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Title: Human activity recognition for pervasive interaction
Author: Pham, Cuong Van
ISNI:       0000 0004 2737 3325
Awarding Body: Newcastle University
Current Institution: University of Newcastle upon Tyne
Date of Award: 2012
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This thesis addresses the challenge of computing food preparation context in the kitchen. The automatic recognition of fine-grained human activities and food ingredients is realized through pervasive sensing which we achieve by instrumenting kitchen objects such as knives, spoons, and chopping boards with sensors. Context recognition in the kitchen lies at the heart of a broad range of real-world applications. In particular, activity and food ingredient recognition in the kitchen is an essential component for situated services such as automatic prompting services for cognitively impaired kitchen users and digital situated support for healthier eating interventions. Previous works, however, have addressed the activity recognition problem by exploring high-level-human activities using wearable sensing (i.e. worn sensors on human body) or using technologies that raise privacy concerns (i.e. computer vision). Although such approaches have yielded significant results for a number of activity recognition problems, they are not applicable to our domain of investigation, for which we argue that the technology itself must be genuinely “invisible”, thereby allowing users to perform their activities in a completely natural manner. In this thesis we describe the development of pervasive sensing technologies and algorithms for finegrained human activity and food ingredient recognition in the kitchen. After reviewing previous work on food and activity recognition we present three systems that constitute increasingly sophisticated approaches to the challenge of kitchen context recognition. Two of these systems, Slice&Dice and Classbased Threshold Dynamic Time Warping (CBT-DTW), recognize fine-grained food preparation activities. Slice&Dice is a proof-of-concept application, whereas CBT-DTW is a real-time application that also addresses the problem of recognising unknown activities. The final system, KitchenSense is a real-time context recognition framework that deals with the recognition of a more complex set of activities, and includes the recognition of food ingredients and events in the kitchen. For each system, we describe the prototyping of pervasive sensing technologies, algorithms, as well as real-world experiments and empirical evaluations that validate the proposed solutions.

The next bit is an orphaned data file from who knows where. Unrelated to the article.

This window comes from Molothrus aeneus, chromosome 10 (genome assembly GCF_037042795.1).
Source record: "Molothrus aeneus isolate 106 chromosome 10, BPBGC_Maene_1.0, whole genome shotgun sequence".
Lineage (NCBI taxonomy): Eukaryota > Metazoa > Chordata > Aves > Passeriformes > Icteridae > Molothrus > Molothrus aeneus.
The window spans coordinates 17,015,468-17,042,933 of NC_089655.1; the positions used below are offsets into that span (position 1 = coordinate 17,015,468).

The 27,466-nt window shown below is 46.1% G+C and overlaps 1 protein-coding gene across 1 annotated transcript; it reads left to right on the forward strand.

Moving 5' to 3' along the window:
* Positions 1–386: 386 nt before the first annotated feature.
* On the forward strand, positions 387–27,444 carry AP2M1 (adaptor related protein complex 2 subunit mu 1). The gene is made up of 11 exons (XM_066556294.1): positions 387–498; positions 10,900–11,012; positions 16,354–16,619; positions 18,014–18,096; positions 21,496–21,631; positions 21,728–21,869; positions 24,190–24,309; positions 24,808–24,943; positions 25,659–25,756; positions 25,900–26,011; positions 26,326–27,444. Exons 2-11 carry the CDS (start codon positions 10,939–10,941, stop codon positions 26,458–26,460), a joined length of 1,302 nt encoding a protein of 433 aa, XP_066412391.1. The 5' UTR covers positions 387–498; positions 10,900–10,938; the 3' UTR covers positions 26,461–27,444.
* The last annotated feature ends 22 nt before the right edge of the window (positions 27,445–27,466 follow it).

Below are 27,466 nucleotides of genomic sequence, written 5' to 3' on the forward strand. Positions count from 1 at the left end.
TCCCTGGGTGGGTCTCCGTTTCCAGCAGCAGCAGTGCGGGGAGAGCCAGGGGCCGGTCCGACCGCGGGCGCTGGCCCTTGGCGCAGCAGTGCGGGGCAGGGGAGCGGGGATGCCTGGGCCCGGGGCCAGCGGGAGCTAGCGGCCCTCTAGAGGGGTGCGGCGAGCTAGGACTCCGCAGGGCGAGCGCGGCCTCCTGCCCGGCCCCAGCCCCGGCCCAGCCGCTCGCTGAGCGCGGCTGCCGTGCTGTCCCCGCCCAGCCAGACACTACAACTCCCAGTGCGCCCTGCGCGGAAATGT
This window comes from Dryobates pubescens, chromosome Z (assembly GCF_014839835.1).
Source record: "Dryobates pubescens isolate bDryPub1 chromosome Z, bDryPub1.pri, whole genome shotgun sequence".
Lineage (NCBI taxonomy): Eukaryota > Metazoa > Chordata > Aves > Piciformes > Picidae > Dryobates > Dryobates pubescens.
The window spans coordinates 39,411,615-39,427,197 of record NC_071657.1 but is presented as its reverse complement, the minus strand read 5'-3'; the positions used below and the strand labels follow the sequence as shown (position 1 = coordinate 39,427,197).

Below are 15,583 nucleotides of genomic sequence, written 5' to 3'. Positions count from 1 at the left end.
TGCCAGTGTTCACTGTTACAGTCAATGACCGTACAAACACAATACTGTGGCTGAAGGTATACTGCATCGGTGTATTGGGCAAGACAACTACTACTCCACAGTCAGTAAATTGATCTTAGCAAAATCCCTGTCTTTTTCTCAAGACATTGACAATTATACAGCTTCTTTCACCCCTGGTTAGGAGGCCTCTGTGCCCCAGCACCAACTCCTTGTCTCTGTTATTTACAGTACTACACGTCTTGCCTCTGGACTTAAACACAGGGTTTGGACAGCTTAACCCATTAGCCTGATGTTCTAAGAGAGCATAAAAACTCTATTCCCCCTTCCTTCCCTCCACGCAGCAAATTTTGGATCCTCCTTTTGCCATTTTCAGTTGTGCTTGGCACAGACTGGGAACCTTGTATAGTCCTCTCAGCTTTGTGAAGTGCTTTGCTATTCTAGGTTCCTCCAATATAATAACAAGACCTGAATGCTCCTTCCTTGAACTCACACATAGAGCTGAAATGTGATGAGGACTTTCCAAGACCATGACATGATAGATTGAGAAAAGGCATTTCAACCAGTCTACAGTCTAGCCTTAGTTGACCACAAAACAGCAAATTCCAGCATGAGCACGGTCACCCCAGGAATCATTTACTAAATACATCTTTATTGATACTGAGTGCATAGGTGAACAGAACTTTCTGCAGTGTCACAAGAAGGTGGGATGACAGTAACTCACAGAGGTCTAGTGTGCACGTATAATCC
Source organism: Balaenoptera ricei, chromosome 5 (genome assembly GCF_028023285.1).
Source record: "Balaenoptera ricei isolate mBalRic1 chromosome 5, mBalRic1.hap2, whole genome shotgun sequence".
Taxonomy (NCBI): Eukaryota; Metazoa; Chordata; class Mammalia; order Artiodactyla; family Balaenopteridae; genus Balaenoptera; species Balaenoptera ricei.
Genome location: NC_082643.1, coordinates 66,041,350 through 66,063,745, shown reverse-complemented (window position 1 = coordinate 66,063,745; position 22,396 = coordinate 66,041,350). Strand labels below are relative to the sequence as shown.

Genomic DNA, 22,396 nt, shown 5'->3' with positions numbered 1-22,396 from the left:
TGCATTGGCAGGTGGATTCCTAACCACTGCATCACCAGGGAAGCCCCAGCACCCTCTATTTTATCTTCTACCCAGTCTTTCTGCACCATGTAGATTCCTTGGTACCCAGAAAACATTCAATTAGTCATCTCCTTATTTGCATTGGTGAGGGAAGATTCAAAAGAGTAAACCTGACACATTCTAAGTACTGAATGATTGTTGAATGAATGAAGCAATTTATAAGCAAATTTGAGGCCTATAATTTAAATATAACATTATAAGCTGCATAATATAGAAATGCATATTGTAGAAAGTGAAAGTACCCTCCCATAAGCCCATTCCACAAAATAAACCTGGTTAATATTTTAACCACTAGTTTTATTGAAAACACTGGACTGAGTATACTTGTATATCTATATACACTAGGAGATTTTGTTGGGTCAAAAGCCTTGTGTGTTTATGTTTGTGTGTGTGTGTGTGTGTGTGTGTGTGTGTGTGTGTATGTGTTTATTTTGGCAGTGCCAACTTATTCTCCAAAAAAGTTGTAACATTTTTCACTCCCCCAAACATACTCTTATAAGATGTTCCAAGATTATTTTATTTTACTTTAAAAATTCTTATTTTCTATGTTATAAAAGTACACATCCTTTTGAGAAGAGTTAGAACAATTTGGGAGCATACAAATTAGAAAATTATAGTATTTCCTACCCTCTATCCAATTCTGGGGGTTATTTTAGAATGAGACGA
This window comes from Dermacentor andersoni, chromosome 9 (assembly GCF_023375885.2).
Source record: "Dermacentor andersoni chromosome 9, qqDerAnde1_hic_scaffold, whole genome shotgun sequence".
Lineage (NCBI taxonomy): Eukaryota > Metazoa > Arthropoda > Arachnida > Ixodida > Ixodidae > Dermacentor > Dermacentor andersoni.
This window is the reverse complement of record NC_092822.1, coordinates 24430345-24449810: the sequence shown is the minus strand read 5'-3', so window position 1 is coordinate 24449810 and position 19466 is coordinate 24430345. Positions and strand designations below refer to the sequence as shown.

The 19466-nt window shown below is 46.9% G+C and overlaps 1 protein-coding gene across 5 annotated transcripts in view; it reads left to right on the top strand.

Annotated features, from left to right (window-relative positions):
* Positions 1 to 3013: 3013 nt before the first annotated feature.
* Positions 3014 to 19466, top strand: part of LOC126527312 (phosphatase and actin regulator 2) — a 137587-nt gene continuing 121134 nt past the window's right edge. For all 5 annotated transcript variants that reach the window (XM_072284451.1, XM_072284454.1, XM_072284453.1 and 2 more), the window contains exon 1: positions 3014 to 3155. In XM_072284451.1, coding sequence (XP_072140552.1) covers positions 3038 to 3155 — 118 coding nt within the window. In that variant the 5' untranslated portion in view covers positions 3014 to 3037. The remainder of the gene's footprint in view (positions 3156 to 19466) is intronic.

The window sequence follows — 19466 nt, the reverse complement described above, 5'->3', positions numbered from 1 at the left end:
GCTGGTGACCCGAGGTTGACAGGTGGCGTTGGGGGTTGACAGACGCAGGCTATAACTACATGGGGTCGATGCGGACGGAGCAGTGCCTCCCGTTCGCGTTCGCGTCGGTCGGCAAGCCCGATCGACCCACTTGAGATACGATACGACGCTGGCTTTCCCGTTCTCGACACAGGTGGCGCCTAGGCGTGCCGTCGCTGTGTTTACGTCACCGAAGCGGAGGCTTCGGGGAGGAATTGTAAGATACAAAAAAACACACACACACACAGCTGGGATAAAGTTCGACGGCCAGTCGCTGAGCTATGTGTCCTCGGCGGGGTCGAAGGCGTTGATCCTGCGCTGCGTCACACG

Supervisor: Not available Sponsor: Vietnamese Government's 322 Project, executed by the Vietnamese Ministry of Education and Training
Qualification Name: Thesis (Ph.D.) Qualification Level: Doctoral
EThOS ID:  DOI: Not available